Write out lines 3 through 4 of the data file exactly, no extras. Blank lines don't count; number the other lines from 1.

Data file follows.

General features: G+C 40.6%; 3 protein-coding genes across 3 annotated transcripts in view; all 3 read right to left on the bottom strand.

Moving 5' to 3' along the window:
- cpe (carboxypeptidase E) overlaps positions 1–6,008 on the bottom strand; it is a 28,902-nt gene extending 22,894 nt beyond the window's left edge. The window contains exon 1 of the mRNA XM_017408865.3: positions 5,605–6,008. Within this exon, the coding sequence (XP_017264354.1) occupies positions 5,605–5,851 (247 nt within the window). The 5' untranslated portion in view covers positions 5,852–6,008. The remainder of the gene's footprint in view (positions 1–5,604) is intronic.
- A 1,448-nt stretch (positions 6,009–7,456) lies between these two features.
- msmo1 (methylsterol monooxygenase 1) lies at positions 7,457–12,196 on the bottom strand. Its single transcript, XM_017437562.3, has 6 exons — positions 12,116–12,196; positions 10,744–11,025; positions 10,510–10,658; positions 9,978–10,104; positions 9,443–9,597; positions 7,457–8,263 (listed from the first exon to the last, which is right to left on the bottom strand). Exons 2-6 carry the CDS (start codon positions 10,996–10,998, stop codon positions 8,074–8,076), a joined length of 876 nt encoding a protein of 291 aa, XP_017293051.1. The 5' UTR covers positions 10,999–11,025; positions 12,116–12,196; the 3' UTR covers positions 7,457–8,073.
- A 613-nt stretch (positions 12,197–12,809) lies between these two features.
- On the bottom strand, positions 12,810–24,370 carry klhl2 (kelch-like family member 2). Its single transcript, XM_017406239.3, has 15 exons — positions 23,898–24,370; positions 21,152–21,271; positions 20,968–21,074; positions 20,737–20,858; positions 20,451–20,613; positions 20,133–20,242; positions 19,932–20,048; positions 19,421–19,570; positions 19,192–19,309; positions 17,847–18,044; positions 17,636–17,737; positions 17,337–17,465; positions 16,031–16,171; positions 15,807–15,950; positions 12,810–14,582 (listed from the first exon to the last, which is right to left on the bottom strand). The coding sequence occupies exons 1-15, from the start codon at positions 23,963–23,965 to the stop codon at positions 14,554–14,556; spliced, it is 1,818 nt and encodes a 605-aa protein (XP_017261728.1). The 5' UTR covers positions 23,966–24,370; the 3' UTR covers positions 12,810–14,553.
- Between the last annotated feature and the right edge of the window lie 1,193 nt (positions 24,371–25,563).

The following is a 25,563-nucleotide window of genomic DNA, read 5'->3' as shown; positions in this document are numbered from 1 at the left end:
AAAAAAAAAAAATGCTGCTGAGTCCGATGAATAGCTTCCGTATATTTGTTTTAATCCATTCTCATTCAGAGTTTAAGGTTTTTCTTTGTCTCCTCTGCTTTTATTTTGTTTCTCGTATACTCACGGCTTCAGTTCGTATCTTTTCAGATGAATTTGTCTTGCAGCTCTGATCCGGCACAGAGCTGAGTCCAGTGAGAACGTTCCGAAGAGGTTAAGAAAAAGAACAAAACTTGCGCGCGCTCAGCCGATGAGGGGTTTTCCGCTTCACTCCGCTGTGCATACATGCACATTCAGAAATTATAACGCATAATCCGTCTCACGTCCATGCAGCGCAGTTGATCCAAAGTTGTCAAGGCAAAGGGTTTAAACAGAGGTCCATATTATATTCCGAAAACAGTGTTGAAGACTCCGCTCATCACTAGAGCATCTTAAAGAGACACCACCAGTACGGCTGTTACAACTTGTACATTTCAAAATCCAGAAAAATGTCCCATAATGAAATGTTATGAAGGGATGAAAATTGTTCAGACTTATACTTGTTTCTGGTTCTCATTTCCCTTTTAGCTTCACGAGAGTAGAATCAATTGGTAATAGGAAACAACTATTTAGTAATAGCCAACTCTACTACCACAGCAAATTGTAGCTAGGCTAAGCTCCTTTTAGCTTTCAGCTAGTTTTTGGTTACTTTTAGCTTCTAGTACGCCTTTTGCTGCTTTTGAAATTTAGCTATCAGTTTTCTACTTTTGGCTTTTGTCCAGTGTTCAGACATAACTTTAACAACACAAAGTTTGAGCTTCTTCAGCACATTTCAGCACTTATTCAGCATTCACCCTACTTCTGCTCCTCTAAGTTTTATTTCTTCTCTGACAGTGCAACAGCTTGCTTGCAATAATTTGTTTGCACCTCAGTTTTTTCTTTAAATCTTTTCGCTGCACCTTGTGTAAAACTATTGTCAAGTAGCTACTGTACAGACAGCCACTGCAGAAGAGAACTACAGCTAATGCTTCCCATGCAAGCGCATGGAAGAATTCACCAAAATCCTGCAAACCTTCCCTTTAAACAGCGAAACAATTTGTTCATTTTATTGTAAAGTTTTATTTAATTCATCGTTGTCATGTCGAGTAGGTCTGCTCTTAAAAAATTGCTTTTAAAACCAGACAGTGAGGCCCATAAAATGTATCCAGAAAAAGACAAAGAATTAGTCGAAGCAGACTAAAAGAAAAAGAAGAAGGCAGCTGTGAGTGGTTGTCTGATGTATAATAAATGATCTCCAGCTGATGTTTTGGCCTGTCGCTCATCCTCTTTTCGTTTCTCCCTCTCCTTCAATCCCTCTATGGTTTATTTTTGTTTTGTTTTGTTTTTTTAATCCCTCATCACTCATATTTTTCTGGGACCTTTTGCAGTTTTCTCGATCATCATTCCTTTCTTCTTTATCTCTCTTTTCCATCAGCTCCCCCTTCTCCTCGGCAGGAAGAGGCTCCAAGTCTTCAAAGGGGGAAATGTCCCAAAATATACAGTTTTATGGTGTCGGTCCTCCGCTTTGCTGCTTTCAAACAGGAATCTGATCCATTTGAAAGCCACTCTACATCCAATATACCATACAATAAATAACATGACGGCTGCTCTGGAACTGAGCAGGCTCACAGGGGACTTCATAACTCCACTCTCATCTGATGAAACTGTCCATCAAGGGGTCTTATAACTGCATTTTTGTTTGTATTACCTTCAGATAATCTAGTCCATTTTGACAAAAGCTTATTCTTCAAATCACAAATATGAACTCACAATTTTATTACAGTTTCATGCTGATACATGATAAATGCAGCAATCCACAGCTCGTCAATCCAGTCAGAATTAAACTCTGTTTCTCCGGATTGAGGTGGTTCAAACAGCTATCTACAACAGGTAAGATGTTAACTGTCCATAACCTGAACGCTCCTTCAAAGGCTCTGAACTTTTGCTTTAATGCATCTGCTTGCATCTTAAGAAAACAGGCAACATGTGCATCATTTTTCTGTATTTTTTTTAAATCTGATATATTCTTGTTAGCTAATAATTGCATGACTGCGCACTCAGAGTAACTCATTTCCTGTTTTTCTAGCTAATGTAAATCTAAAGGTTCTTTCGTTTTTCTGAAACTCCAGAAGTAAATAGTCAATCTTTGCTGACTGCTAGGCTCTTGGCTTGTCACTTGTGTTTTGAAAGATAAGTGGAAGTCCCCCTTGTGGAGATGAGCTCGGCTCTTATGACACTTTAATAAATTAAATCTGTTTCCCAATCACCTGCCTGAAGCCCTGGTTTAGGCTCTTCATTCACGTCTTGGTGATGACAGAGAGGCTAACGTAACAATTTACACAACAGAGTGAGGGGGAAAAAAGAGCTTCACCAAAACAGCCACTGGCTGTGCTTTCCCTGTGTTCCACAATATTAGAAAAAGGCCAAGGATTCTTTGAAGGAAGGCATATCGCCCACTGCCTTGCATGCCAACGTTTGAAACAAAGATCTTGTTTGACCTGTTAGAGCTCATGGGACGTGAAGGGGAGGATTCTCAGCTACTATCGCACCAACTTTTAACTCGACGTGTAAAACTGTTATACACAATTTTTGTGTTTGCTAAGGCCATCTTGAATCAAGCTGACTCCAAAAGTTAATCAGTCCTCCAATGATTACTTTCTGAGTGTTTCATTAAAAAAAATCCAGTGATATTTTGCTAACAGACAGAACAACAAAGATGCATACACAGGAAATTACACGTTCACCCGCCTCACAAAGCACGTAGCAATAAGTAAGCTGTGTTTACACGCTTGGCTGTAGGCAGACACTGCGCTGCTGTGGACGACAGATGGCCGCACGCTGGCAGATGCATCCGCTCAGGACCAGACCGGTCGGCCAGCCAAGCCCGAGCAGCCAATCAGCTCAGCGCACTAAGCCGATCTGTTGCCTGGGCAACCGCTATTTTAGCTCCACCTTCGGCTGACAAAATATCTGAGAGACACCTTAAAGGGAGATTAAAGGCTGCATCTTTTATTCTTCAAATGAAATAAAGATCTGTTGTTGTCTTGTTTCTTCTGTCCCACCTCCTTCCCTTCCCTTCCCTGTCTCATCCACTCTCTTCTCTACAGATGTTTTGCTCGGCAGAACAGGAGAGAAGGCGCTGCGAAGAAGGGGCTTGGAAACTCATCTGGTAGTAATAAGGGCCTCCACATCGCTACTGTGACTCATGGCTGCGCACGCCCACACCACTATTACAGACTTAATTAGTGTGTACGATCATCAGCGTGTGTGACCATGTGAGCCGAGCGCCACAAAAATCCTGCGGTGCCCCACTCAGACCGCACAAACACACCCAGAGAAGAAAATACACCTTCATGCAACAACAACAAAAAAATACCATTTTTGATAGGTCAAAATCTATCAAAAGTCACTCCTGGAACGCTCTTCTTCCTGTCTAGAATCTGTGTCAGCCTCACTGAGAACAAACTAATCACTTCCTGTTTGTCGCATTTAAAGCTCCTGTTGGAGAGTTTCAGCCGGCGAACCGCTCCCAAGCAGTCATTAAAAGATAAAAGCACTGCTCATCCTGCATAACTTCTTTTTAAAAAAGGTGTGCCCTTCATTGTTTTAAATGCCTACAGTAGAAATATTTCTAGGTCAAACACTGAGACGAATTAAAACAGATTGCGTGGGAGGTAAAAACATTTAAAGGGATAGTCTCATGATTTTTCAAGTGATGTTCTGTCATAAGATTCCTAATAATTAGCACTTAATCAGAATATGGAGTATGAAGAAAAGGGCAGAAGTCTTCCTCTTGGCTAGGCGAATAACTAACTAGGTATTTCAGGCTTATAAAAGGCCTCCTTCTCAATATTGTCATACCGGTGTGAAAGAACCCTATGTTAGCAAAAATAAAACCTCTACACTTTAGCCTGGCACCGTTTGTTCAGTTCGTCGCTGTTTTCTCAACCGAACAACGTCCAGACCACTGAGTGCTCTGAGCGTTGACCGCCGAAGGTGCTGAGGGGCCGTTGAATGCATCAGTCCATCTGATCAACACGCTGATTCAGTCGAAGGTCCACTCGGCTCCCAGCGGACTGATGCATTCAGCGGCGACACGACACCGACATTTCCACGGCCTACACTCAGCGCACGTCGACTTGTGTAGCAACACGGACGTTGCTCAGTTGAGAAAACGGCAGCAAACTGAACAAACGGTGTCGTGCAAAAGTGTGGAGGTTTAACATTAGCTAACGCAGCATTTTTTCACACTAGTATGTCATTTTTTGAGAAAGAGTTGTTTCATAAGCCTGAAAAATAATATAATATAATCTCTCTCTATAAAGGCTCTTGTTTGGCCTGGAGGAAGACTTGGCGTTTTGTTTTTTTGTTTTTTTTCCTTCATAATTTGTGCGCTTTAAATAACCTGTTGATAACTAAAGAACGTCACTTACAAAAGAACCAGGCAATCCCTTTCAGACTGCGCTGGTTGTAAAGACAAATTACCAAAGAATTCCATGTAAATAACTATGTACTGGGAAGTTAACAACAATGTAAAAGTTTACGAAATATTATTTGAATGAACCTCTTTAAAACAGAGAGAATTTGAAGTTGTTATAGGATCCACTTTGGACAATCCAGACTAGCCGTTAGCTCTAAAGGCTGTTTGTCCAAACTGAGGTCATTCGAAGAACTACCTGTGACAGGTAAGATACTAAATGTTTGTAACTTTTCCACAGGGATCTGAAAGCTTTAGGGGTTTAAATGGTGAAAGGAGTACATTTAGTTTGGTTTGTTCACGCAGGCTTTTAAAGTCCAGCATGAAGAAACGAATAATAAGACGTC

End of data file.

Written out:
- cpe (carboxypeptidase E) overlaps positions 1–6,008 on the bottom strand; it is a 28,902-nt gene extending 22,894 nt beyond the window's left edge. The window contains exon 1 of the mRNA XM_017408865.3: positions 5,605–6,008. Within this exon, the coding sequence (XP_017264354.1) occupies positions 5,605–5,851 (247 nt within the window). The 5' untranslated portion in view covers positions 5,852–6,008. The remainder of the gene's footprint in view (positions 1–5,604) is intronic.
- A 1,448-nt stretch (positions 6,009–7,456) lies between these two features.